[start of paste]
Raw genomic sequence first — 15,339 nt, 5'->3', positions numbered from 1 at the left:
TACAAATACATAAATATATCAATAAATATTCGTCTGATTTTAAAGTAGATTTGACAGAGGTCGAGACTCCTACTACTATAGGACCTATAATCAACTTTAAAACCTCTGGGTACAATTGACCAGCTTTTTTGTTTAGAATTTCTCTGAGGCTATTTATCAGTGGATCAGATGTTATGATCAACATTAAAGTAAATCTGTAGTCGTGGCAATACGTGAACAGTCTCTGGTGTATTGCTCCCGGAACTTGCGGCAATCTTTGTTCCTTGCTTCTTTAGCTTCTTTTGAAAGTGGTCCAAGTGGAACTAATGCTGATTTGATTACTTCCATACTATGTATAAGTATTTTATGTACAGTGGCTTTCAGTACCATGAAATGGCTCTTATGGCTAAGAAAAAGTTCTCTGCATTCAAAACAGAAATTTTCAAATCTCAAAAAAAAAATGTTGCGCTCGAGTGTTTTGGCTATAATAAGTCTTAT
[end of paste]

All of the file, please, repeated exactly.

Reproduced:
Raw genomic sequence first — 15,339 nt, 5'->3', positions numbered from 1 at the left:
TACAAATACATAAATATATCAATAAATATTCGTCTGATTTTAAAGTAGATTTGACAGAGGTCGAGACTCCTACTACTATAGGACCTATAATCAACTTTAAAACCTCTGGGTACAATTGACCAGCTTTTTTGTTTAGAATTTCTCTGAGGCTATTTATCAGTGGATCAGATGTTATGATCAACATTAAAGTAAATCTGTAGTCGTGGCAATACGTGAACAGTCTCTGGTGTATTGCTCCCGGAACTTGCGGCAATCTTTGTTCCTTGCTTCTTTAGCTTCTTTTGAAAGTGGTCCAAGTGGAACTAATGCTGATTTGATTACTTCCATACTATGTATAAGTATTTTATGTACAGTGGCTTTCAGTACCATGAAATGGCTCTTATGGCTAAGAAAAAGTTCTCTGCATTCAAAACAGAAATTTTCAAATCTCAAAAAAAAAATGTTGCGCTCGAGTGTTTTGGCTATAATAAGTCTTAT